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    Re: Renaming the Administrator Account

    HTTPS is encrypted. You cannot see the content of the encrypted tunnel on your firewall as the connection will fail.

    User Agent strings can be forged.

    You do not address the possibility of a reverse tunnel either.

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    sahmeepee's Avatar
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    Re: Renaming the Administrator Account

    Can you tell me how to connect to an SSL site if it's on the opposite side of a firewall with 443 closed. I'm ignoring the case where you put your SSL site on a non-default port of course. Obviously the outside world would only be able to access one server (or possibly a selection) on 443 as we only have one outward facing IP - how exactly would they tunnel telnet (as a simple example) over HTTPS to my server which has 443 exposed if I hadn't configured the telnet tunnel beforehand? Even if I ran a telnet daemon they'd not be able to talk to it over my port 443 unless the server said so.

    I totally agree that anyone with direct access to your Windows network can get the name of the builtin Administrator account, but as I say that isn't the only scenario out there. With a school system we would traditionally be looking primarily at protecting against attacks from the inside. With all these wonderful advances in access by pupils/parents/babysitters/pets from home we have to spend more time protecting against the whole world. Thankfully it's simpler for us to reduce the "attack surface" for attacks from outside.

    "You do not address the possibility of a reverse tunnel either."

    Any outbound SSL connections are logged and blockable so although it is an issue it's one most schools can deal with reasonably well. I wouldn't consider disabling pupil/staff access to external HTTPS sites a viable security measure.

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    Re: Renaming the Administrator Account

    I think ISA Server actually looks at the content i.e. HTTPS traffic and then it reconstructs to sent to the appropriate server. SSL bridging scenario.

    This kinds of facilities are not offered by HW firewall such as PIX etc because they just allow 443 traffic but does not look at the content. ISA Server goes through the content even HTTPS (encrypted) checks for exploits if any then open another separate connection with the actual server and passes the original request. This is assuming the SSL bridging scenario i mentioned. You are correct if you just use the tunnel mode which just lets the HTTPS traffic pass to the relevant server, but you're got to be daft to do in the first place.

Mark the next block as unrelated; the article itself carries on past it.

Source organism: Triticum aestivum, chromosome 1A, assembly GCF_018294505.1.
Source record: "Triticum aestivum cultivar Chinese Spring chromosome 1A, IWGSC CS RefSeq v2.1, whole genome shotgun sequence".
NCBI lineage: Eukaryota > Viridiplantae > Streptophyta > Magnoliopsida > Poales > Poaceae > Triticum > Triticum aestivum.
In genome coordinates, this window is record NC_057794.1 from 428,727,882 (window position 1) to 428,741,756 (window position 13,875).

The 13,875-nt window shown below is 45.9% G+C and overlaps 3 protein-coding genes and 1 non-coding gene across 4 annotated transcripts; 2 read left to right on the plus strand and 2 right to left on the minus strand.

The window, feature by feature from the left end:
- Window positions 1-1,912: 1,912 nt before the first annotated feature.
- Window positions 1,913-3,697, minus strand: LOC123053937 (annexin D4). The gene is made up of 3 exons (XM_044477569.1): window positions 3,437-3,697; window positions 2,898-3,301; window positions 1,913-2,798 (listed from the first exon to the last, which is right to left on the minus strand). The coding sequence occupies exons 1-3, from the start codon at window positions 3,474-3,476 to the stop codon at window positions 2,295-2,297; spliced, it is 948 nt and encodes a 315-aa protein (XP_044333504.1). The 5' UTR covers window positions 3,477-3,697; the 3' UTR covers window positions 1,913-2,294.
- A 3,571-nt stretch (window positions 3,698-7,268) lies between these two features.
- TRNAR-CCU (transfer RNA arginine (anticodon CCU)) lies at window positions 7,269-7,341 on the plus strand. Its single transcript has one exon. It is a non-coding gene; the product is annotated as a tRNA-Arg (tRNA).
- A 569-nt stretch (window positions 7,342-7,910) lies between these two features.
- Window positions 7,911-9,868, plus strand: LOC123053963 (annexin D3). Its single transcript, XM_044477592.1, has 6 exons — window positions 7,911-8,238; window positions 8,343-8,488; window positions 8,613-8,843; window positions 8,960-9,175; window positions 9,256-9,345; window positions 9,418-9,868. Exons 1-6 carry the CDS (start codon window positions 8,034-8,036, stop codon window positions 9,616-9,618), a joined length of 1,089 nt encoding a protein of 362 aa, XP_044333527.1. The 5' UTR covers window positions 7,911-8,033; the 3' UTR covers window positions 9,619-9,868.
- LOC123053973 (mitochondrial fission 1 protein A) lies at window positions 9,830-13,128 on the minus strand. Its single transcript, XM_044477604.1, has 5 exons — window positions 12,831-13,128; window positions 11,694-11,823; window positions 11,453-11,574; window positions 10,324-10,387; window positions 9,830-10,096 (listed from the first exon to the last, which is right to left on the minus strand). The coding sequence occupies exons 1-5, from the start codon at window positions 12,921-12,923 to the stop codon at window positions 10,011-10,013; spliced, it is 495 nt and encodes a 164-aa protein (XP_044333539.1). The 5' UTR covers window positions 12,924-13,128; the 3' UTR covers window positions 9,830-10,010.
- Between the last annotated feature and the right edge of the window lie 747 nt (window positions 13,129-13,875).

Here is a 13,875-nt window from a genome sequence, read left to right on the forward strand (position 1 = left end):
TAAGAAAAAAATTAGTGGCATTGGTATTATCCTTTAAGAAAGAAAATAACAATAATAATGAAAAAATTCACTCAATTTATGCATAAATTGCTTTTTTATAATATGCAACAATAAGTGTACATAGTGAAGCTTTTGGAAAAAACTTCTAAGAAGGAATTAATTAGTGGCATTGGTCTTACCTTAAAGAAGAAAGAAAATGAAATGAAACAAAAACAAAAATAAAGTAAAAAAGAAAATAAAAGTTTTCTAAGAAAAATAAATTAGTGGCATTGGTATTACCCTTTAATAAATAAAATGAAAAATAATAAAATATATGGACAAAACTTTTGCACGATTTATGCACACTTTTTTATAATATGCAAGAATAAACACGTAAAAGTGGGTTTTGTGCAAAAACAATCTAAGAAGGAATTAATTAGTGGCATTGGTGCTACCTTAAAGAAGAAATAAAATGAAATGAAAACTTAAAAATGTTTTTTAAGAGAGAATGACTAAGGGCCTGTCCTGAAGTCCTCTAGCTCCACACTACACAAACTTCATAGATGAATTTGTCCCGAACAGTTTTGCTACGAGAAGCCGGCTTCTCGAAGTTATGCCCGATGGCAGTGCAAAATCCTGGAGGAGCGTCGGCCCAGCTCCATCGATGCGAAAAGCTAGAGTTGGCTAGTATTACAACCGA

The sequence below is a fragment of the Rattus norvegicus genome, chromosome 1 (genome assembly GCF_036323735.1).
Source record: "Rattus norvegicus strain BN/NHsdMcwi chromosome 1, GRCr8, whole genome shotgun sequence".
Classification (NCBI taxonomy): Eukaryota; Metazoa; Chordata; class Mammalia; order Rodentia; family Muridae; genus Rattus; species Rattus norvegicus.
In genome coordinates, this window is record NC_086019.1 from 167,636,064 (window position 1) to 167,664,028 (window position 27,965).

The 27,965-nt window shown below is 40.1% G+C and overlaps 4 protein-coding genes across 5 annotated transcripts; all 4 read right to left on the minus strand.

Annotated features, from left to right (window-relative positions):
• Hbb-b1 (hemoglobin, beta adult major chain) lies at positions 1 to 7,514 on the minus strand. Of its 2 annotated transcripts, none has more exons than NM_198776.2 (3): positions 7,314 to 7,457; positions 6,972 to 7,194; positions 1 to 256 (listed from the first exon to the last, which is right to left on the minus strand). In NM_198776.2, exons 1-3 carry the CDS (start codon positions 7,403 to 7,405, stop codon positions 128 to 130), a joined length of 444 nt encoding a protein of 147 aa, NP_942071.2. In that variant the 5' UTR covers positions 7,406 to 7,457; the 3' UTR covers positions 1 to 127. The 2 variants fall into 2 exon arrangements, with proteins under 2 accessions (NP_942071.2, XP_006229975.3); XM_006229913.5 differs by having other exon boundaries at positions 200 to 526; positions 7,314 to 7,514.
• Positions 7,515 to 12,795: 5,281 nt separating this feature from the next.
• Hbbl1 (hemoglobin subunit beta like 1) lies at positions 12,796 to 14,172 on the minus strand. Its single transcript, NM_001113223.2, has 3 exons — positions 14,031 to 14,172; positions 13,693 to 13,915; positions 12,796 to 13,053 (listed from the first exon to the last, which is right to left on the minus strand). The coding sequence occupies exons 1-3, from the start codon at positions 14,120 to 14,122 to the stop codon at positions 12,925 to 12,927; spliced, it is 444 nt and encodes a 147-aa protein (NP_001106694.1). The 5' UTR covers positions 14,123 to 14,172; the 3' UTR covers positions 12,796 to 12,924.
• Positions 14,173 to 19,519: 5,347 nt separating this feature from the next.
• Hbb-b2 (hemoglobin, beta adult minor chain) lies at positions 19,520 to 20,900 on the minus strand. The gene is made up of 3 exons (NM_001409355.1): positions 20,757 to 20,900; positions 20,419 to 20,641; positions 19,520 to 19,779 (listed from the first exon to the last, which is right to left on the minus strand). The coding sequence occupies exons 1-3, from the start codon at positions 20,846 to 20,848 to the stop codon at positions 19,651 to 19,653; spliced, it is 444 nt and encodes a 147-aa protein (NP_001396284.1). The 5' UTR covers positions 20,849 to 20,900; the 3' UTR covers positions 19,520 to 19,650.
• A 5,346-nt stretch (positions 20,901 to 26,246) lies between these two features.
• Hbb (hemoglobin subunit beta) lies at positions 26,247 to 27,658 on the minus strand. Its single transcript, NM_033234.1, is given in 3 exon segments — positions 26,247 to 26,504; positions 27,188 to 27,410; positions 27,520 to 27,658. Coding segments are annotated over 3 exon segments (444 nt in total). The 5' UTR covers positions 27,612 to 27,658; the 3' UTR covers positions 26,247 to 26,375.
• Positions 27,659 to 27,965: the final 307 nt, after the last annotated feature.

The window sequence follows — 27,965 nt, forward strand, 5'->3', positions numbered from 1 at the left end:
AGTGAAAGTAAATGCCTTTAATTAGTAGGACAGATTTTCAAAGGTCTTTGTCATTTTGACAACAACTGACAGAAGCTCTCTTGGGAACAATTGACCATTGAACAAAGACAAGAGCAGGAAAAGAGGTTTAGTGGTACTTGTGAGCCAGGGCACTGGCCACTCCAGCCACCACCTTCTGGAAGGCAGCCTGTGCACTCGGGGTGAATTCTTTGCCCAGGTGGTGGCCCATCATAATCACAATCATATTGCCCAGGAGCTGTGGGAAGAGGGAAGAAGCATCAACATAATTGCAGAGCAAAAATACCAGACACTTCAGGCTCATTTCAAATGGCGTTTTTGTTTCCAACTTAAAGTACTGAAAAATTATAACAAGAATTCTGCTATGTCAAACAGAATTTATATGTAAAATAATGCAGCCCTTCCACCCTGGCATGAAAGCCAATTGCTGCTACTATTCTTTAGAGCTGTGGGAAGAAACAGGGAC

Ash.

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    Geoff's Avatar
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    Re: Renaming the Administrator Account

    Ok, there's a few steps to this. I'm relying on windows stupidity here. Alternatively you can poison the ARP cache on the router/switch.

    1. Linux on a Laptop.
    2. Configure it with a static IP same as the webserver your pretending to be.
    3. plug it in the internal LAN
    4. Windows server will complain about duplicate IP's and shut down its TCPIP netoworking.

    With that out the way, it's a simple matter of setting up the tunnel. ssh-https-tunnel should be sufficent.

    http://www.uq.edu.au/~suter/software/ssh-https-tunnel/

    If your doing things in the other direction there's no requirement to stomp all over the Windows server. HTTPS over the proxy server is sufficent.

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    wesleyw's Avatar
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    Re: Renaming the Administrator Account

    You can't tunnel everything through SSL (Port 443) but you can with SSH (Port 22). You should be okay with 443 as long as you authenticate and authorise incoming connections properly.

    Wes

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    Re: Renaming the Administrator Account

    You can run SSH over SSL. So yes, you can tunnel anything.

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    Re: Renaming the Administrator Account

    I thought it was more like you can run SSL through SSH? I'm running SSH putty sessions presently to use my servers from home! (Actually I'm doing that right now lol!)

    Okay just found a few more things out with this erm.. both are valid lol you can use SSL to tunnel SSH and vice versa SSH has a few more options available I believe but because you can use SSH through SSL this all become academic Interesting though!

    Wes

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    Re: Renaming the Administrator Account

    Ok, there's a few steps to this
    Is Somone1 with a rogue box on your internal network supplanting an HTTPS server so that (presumably) Someone2 on the outside can tunnel in, high up on the likely threat list?

    Someone1 likely has outbound SSL access already.. and logmein.com is a perfect example of what you can do with that.

    Top of my list in this kind of scenario is someone hacking some poorly written web app...

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    Re: Renaming the Administrator Account

    Quote Originally Posted by PiqueABoo
    Is Somone1 with a rogue box on your internal network supplanting an HTTPS server so that (presumably) Someone2 on the outside can tunnel in, high up on the likely threat list?
    What I'd be more concerned with about a rougue box supplanting an HTTPS server is that if it was done right, a user of the HTTPS website would never know it was fake (especially if you use self signed certs and tell users to accept them as I'm sure some of us do).
    Imagine the HTTPS server was your remote file access server, $teacher connects, enters username & password, rogue box logs details and displays believable error message, $teacher accepts & gives up non the wiser. Rogue now has $teacher login, if $teacher is as imaginative as most users, rogue may have SIMS password too.

    DPA breach in 5 easy steps.